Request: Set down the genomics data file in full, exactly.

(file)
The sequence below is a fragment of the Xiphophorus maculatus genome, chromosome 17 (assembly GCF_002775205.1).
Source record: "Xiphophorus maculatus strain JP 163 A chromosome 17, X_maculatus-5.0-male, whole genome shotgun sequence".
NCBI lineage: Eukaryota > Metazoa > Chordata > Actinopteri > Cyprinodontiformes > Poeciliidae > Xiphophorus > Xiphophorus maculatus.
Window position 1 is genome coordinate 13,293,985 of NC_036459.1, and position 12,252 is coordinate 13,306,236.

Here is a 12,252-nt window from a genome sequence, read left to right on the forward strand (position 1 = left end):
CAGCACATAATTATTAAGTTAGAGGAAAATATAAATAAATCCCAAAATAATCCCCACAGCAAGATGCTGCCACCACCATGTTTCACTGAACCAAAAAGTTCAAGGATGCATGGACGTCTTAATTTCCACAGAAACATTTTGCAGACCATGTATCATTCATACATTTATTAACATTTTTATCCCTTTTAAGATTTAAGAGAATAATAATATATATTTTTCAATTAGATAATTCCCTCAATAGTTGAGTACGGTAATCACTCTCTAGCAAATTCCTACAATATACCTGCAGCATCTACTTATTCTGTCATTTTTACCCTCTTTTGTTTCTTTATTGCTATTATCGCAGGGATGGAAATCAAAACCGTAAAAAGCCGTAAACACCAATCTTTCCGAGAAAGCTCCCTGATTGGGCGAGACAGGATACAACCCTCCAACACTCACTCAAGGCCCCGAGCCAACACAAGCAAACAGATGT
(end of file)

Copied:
The sequence below is a fragment of the Xiphophorus maculatus genome, chromosome 17 (assembly GCF_002775205.1).
Source record: "Xiphophorus maculatus strain JP 163 A chromosome 17, X_maculatus-5.0-male, whole genome shotgun sequence".
NCBI lineage: Eukaryota > Metazoa > Chordata > Actinopteri > Cyprinodontiformes > Poeciliidae > Xiphophorus > Xiphophorus maculatus.
Window position 1 is genome coordinate 13,293,985 of NC_036459.1, and position 12,252 is coordinate 13,306,236.

Here is a 12,252-nt window from a genome sequence, read left to right on the forward strand (position 1 = left end):
CAGCACATAATTATTAAGTTAGAGGAAAATATAAATAAATCCCAAAATAATCCCCACAGCAAGATGCTGCCACCACCATGTTTCACTGAACCAAAAAGTTCAAGGATGCATGGACGTCTTAATTTCCACAGAAACATTTTGCAGACCATGTATCATTCATACATTTATTAACATTTTTATCCCTTTTAAGATTTAAGAGAATAATAATATATATTTTTCAATTAGATAATTCCCTCAATAGTTGAGTACGGTAATCACTCTCTAGCAAATTCCTACAATATACCTGCAGCATCTACTTATTCTGTCATTTTTACCCTCTTTTGTTTCTTTATTGCTATTATCGCAGGGATGGAAATCAAAACCGTAAAAAGCCGTAAACACCAATCTTTCCGAGAAAGCTCCCTGATTGGGCGAGACAGGATACAACCCTCCAACACTCACTCAAGGCCCCGAGCCAACACAAGCAAACAGATGT